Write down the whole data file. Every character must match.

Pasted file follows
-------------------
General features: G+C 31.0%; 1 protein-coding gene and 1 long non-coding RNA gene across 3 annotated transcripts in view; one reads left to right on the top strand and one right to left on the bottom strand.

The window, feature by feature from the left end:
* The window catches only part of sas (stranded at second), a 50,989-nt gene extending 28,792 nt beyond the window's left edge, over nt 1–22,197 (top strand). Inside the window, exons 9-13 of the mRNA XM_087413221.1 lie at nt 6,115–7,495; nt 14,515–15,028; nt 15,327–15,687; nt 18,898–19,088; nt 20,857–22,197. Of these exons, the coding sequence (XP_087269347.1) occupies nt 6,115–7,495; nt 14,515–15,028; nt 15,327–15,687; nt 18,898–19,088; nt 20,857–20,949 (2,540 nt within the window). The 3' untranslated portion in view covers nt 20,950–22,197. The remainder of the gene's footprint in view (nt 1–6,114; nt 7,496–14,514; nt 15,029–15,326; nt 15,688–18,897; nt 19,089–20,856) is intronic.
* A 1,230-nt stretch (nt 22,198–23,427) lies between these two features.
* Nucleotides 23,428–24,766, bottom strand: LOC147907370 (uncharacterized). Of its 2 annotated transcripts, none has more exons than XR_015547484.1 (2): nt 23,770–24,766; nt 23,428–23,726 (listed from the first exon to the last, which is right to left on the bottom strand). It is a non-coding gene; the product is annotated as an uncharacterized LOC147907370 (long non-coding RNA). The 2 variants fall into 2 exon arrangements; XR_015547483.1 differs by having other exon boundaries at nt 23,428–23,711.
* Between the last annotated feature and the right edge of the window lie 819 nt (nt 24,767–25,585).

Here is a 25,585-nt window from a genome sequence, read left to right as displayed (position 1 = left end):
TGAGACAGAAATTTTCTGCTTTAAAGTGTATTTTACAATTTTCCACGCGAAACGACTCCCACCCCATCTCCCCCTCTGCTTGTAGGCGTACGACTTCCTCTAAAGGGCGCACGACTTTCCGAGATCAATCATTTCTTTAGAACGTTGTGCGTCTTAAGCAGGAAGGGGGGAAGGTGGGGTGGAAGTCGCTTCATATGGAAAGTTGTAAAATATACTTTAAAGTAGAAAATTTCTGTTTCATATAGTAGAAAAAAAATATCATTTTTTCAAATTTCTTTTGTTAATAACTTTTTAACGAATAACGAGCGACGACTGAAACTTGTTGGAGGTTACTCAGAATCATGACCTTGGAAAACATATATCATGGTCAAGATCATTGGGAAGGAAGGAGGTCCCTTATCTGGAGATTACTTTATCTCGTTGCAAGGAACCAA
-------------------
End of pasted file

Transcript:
General features: G+C 31.0%; 1 protein-coding gene and 1 long non-coding RNA gene across 3 annotated transcripts in view; one reads left to right on the top strand and one right to left on the bottom strand.

The window, feature by feature from the left end:
* The window catches only part of sas (stranded at second), a 50,989-nt gene extending 28,792 nt beyond the window's left edge, over nt 1–22,197 (top strand). Inside the window, exons 9-13 of the mRNA XM_087413221.1 lie at nt 6,115–7,495; nt 14,515–15,028; nt 15,327–15,687; nt 18,898–19,088; nt 20,857–22,197. Of these exons, the coding sequence (XP_087269347.1) occupies nt 6,115–7,495; nt 14,515–15,028; nt 15,327–15,687; nt 18,898–19,088; nt 20,857–20,949 (2,540 nt within the window). The 3' untranslated portion in view covers nt 20,950–22,197. The remainder of the gene's footprint in view (nt 1–6,114; nt 7,496–14,514; nt 15,029–15,326; nt 15,688–18,897; nt 19,089–20,856) is intronic.
* A 1,230-nt stretch (nt 22,198–23,427) lies between these two features.
* Nucleotides 23,428–24,766, bottom strand: LOC147907370 (uncharacterized). Of its 2 annotated transcripts, none has more exons than XR_015547484.1 (2): nt 23,770–24,766; nt 23,428–23,726 (listed from the first exon to the last, which is right to left on the bottom strand). It is a non-coding gene; the product is annotated as an uncharacterized LOC147907370 (long non-coding RNA). The 2 variants fall into 2 exon arrangements; XR_015547483.1 differs by having other exon boundaries at nt 23,428–23,711.
* Between the last annotated feature and the right edge of the window lie 819 nt (nt 24,767–25,585).

Here is a 25,585-nt window from a genome sequence, read left to right as displayed (position 1 = left end):
TGAGACAGAAATTTTCTGCTTTAAAGTGTATTTTACAATTTTCCACGCGAAACGACTCCCACCCCATCTCCCCCTCTGCTTGTAGGCGTACGACTTCCTCTAAAGGGCGCACGACTTTCCGAGATCAATCATTTCTTTAGAACGTTGTGCGTCTTAAGCAGGAAGGGGGGAAGGTGGGGTGGAAGTCGCTTCATATGGAAAGTTGTAAAATATACTTTAAAGTAGAAAATTTCTGTTTCATATAGTAGAAAAAAAATATCATTTTTTCAAATTTCTTTTGTTAATAACTTTTTAACGAATAACGAGCGACGACTGAAACTTGTTGGAGGTTACTCAGAATCATGACCTTGGAAAACATATATCATGGTCAAGATCATTGGGAAGGAAGGAGGTCCCTTATCTGGAGATTACTTTATCTCGTTGCAAGGAACCAA